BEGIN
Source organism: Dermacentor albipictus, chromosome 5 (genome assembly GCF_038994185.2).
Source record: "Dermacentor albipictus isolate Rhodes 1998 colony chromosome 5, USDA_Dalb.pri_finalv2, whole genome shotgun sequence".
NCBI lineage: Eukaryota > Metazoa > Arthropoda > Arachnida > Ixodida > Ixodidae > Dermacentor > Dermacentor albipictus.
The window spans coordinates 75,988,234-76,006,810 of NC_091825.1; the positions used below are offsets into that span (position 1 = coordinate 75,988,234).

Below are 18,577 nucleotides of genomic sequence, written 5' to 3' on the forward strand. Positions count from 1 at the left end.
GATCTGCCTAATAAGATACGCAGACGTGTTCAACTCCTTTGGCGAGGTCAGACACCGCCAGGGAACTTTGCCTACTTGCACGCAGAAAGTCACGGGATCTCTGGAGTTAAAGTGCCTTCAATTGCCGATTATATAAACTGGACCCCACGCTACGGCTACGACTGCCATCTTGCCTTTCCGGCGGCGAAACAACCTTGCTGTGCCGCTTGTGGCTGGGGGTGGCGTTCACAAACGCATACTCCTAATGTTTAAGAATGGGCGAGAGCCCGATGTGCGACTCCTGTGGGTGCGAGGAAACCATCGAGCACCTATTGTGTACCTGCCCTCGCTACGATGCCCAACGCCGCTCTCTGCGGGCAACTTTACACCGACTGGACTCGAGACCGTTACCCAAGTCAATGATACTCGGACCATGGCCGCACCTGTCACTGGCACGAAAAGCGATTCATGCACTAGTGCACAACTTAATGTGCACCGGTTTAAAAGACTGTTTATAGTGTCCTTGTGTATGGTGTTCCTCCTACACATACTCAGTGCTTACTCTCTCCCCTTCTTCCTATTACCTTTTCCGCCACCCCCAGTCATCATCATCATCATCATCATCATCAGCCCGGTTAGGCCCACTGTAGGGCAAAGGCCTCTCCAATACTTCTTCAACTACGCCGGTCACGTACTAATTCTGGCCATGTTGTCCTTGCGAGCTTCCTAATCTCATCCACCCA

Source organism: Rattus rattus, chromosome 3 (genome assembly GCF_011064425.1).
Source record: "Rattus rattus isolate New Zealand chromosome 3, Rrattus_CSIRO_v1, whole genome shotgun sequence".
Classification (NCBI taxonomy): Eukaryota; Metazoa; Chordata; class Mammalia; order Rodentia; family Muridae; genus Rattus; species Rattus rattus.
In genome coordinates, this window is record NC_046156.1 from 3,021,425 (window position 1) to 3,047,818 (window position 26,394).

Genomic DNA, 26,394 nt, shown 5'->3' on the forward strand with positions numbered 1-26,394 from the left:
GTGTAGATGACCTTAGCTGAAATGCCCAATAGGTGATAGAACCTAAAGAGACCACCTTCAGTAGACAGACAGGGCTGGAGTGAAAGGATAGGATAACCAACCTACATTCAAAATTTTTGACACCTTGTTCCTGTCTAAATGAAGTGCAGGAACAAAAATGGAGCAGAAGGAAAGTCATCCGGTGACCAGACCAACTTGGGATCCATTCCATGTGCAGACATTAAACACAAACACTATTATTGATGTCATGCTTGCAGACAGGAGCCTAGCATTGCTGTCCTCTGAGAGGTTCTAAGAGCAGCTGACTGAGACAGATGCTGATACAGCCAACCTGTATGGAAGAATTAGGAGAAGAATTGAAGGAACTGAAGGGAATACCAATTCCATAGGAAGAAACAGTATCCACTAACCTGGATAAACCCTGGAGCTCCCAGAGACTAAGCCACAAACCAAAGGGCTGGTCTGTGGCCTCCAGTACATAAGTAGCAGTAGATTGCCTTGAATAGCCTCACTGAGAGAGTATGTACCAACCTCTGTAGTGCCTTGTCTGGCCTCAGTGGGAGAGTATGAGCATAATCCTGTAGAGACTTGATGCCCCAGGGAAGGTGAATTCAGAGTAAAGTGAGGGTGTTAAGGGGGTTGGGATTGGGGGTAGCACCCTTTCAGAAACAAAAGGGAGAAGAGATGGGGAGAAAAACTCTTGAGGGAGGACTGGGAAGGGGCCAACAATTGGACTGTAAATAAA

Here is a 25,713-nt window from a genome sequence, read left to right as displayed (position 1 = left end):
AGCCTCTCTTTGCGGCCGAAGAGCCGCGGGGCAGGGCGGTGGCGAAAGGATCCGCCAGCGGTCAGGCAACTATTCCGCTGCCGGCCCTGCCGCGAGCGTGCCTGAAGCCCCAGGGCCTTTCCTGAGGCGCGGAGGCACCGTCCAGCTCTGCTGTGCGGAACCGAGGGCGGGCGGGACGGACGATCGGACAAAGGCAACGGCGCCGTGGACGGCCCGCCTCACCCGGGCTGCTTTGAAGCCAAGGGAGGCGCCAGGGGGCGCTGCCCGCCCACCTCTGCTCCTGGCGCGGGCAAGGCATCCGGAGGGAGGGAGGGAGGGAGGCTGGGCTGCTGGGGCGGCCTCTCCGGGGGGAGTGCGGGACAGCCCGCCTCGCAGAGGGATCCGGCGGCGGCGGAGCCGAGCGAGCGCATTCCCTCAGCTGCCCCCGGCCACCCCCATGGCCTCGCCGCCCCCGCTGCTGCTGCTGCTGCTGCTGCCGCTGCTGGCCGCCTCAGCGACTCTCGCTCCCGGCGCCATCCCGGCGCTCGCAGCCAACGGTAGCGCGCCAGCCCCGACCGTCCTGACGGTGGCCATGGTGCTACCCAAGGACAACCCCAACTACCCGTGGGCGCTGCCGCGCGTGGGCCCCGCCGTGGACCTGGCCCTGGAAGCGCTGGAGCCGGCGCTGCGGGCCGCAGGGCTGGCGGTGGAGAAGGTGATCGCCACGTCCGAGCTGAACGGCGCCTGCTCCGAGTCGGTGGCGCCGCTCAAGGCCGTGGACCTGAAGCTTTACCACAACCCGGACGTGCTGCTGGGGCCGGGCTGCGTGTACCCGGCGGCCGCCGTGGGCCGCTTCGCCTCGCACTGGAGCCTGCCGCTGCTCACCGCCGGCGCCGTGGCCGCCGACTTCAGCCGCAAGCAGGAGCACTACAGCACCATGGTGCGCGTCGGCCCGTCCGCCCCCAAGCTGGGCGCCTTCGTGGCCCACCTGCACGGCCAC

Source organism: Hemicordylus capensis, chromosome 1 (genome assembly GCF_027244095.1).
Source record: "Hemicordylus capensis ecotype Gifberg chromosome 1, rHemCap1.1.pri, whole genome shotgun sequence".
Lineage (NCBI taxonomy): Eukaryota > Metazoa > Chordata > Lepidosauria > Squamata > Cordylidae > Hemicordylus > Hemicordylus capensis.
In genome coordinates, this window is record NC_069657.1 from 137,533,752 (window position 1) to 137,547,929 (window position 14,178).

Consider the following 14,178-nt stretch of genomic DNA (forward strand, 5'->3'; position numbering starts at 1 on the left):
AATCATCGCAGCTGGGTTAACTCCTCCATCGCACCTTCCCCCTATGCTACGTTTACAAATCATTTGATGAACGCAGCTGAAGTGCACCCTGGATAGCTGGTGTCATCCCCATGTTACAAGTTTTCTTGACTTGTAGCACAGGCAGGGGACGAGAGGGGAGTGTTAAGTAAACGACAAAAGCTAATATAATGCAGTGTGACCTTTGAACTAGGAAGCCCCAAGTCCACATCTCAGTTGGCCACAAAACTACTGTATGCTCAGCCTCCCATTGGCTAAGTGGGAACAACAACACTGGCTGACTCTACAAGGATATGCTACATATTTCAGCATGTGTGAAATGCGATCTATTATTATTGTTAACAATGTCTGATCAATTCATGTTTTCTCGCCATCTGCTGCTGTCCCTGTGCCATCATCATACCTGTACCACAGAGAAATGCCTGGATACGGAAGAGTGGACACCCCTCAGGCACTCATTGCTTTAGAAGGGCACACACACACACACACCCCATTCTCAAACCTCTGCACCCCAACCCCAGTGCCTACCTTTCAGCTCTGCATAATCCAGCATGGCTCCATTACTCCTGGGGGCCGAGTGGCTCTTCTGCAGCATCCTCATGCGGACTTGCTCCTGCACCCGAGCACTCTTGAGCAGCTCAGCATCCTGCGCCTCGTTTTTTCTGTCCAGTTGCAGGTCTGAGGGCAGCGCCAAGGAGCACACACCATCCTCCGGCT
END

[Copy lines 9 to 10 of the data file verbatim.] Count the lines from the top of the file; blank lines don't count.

Classification (NCBI taxonomy): Eukaryota; Metazoa; Chordata; class Mammalia; order Rodentia; family Muridae; genus Rattus; species Rattus rattus.
In genome coordinates, this window is record NC_046156.1 from 3,021,425 (window position 1) to 3,047,818 (window position 26,394).